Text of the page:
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Volunteers honor what flag stands for
Volunteer Tom Henry unloads flags from the trailer at Yosemite and Main Friday for the Flags over Manteca effort on Flag Day. - photo by HIME ROMERO

There’s no doubt that Les Thomas loves the American flag.

Anybody that wants to know how much can drive to the corner of Main Street and Yosemite Avenue on any of the major patriotic holidays – Memorial Day, Presidents Day, Labor Day, Veterans Day, etc. – at 4:30 a.m. and see him waiting next to the Flags over Manteca trailer for the volunteers to arrive.

He’s been doing it for more than a decade. He’s been doing it ever since he and then Manteca Chamber of Commerce Executive Director Joe Pellegrino came up with the idea following the terrorist attacks on Sept. 11, 2001  and the donors, to pull off the $60,000 effort. And he’ll continue doing it as long as he can – forever linked to one of Manteca’s signature events.

It’s respect, he said, for the 50 stars and the 13 stripes and what they represent, that he loves about doing what he does.

“That flag means the United States of America and what we stand for,” he said. “I probably shouldn’t say this, but it’s like God to me. I served in Korea and have a son that’s serving in Germany right now. People who respect the flag have an understanding of the United States and what we represent.

“Manteca, to me, is the most patriotic city or town that I’ve ever been in. Patriotism is alive and well in Manteca, and it shows when the volunteers start pouring in here at 4:30 in the morning.”

Friday’s Flag Day celebration marked the third time in the last 30 days that the crew of volunteers have put out – and then put away – the 2,500 flags that dot Manteca’s arterial streets. They cover Main Street, Yosemite Avenue, Union Road and Louise Avenue. You’ll see them on Center Street. You’ll see them on Maple Avenue.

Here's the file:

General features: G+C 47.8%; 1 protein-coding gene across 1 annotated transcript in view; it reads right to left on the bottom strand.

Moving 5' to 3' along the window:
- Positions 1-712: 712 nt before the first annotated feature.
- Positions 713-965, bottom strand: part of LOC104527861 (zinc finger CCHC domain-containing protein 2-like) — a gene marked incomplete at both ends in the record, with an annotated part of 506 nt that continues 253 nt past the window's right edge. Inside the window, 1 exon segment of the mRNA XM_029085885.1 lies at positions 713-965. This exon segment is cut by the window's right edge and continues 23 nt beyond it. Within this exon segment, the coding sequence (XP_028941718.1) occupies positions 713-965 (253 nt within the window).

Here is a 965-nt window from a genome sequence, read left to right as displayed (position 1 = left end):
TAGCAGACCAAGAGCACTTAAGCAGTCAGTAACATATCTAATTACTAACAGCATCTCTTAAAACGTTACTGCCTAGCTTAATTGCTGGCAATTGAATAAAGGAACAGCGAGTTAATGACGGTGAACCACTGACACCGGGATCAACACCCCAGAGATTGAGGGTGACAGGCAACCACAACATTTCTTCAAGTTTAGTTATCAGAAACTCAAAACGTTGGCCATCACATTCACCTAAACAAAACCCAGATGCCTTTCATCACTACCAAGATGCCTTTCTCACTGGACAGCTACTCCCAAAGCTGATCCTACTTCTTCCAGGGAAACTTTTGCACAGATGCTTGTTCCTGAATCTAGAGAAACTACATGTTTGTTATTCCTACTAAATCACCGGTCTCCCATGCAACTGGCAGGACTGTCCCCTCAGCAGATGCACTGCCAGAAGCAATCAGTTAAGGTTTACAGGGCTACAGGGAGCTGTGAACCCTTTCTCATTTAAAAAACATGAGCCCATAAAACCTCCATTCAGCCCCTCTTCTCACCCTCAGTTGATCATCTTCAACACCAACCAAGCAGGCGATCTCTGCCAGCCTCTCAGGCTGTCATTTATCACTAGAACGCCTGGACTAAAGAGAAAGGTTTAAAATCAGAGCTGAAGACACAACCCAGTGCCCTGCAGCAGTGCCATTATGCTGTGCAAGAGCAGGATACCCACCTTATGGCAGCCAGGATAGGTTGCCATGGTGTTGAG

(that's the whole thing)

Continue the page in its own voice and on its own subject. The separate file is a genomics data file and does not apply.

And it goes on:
But for volunteers like John Aguilar, who served in the United States Navy during the Vietnam War, they’re a collection of individual flags. Each one is its own representation, and as a Past Commander of American Legion Post 249, Aguilar knows that representation well.

“We’re here to protect this flag. Through the years it has always represented something,” he said. “I did my time protecting what this flag represents, and a lot of people died trying to do the same. This community is one of the best when it comes to thanking those that have served, and I’m proud to call it my home.

“Where else do you see something like this?”

For the last five years Brenda Rocha has been a regular in Thomas’ stable of volunteers at the Flags over Manteca trailer, and she has come to see the entire set-up and takedown effort become a well-oiled machine.

Volunteers start showing up at 4:30 a.m. to collect the flags that go out on their individual routes – there are 20 of them in all – and she and a handful of regulars are there to make sure that everything get off and back on the truck in one piece.

Some 2,400 individual flags to be exact.

But while regular volunteer commitments sometimes lead to people losing focus about what they’re really doing, Rocha has always maintained her understanding of what the American flag represents and why she’s doing what she does.

“This means our country – the United States of America,” she said in between deliveries. “It’s a symbol of the freedoms that we have and the ones that we enjoy every day. It’s important to remember that.”